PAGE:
Each state has different requirements regarding a seller’s obligation to disclose sea level rise flooding issues to buyers in a real estate transaction. Not being aware of a state’s seller’s disclosure law can put buyers, sellers and even real estate agents at great risk.
Some states, like Louisiana, are very stringent. Sellers have to tell a buyer if a property floods, the source of the flooding, the type of damage the flooding causes, and whether any flood insurance claims have been filed. The last point is important because there have been cases where buyers have purchased a property and not been aware of a flooding issue. When the property floods and they file a claim, the past claims can be used against them and their insurance rates can skyrocket.
Other states, like Virginia, are pretty much the wild west when it comes to seller’s disclosures. Basically, sellers don’t have to disclose anything, and it’s up to buyers to find out what’s going on.
Florida lies somewhere in the middle. The state requires sellers to disclose defects that they’re aware of that materially affect the value of a property. This could be construed as meaning they’re required to inform buyers if a property experiences flooding. But in all actuality, the language is so non-specific that the state’s insurers are expected to lobby for legislation this year that’s more in line with Louisiana’s detailed level of disclosure.
Strong seller’s disclosure laws protect buyers, sellers, and real estate agents. Buyers, of course, are protected because they’re informed about sea level rise flooding issue BEFORE they make a purchase. Sellers are protected because they will know exactly what’s they’re required to tell the buyer. This can help them to avoid lawsuits for failure to disclose flooding. And real estate agents are protected because they, too, will know what’s expected of them, and they’ll be able to provide better advice to their clients.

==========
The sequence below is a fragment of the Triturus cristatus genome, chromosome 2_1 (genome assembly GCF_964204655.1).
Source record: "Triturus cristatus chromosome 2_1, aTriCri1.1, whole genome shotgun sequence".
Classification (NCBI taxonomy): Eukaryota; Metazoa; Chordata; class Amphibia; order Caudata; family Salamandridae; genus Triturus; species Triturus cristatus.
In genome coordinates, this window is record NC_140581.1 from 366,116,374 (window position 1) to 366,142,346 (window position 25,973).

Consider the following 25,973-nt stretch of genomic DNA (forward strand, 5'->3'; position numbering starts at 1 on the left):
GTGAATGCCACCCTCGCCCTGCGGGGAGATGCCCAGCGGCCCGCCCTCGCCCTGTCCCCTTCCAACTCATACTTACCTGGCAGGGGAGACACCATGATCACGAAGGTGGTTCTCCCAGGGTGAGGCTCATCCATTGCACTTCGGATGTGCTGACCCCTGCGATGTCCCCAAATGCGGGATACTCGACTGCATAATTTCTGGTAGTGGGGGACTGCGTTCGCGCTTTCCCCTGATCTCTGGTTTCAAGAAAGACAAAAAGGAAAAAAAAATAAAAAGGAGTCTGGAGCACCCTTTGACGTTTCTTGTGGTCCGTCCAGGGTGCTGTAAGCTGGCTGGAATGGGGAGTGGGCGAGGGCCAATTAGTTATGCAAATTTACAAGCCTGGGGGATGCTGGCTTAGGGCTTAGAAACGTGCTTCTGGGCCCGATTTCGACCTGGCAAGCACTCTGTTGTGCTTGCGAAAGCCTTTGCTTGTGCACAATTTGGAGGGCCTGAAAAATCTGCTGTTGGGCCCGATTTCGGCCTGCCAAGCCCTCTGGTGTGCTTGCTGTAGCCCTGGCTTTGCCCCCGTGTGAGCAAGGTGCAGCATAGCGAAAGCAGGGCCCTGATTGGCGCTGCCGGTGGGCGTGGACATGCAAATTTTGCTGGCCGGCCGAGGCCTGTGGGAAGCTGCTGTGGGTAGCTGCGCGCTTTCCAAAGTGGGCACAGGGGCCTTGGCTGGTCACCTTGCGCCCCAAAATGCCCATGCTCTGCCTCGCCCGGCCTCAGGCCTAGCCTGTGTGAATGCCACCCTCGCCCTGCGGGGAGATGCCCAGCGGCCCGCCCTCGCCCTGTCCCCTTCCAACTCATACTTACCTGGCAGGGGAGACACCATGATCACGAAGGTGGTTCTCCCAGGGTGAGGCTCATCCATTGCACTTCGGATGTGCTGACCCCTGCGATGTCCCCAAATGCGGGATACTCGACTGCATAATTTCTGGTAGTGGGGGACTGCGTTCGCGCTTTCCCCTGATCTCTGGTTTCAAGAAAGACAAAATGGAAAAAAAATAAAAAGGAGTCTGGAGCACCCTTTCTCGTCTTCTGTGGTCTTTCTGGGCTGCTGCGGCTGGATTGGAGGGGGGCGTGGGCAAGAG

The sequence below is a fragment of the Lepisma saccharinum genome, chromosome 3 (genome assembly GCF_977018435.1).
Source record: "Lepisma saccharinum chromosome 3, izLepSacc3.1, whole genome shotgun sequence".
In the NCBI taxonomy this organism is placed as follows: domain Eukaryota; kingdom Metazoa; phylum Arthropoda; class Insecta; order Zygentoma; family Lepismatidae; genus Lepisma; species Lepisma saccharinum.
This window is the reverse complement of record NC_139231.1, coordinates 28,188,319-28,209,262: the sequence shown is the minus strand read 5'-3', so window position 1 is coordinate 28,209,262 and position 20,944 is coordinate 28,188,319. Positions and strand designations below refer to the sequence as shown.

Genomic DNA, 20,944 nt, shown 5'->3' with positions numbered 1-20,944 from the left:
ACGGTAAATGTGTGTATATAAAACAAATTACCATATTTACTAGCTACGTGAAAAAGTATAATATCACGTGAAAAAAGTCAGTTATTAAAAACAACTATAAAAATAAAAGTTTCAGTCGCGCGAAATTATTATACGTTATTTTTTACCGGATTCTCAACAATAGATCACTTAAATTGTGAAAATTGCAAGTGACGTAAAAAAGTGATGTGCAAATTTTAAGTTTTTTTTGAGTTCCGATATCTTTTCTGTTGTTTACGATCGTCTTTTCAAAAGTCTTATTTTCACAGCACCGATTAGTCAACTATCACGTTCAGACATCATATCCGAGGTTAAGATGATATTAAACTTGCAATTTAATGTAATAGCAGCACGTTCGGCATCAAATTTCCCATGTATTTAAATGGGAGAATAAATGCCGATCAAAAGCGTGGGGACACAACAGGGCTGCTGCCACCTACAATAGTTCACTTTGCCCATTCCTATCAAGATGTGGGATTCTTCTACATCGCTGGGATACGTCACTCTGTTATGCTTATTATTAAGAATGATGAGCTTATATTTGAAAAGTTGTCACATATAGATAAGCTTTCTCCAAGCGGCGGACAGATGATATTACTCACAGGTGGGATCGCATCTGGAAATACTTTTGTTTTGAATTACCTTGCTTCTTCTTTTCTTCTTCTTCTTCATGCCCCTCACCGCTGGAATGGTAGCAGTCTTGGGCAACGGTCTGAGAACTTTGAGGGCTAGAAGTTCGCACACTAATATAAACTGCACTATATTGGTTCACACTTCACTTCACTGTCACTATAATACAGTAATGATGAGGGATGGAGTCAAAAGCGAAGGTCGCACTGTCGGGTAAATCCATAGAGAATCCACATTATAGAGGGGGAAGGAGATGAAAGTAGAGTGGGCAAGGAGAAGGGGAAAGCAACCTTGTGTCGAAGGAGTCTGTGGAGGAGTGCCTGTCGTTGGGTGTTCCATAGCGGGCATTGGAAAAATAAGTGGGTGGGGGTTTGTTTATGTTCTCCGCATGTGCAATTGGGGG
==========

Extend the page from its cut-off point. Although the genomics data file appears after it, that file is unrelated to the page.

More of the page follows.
A note of caution: Even in states that have strong seller’s disclosure laws, buyers should find out from more than one source if a property or neighborhood floods. Buyers should ask the seller to order a Comprehensive Loss Underwriting Exchange report from their insurer. The report will tell the buyer if any claims have been filed with most insurers in the last 5-7 years. Strolling the neighborhood and asking residents if the property or neighborhood floods can also yield valuable information.
The Natural Resources Defense Council has an excellent online map that features information about each state’s seller’s disclosure law. There’s also more information about this important issue in “7 Sea Level Rise Real Estate Questions.”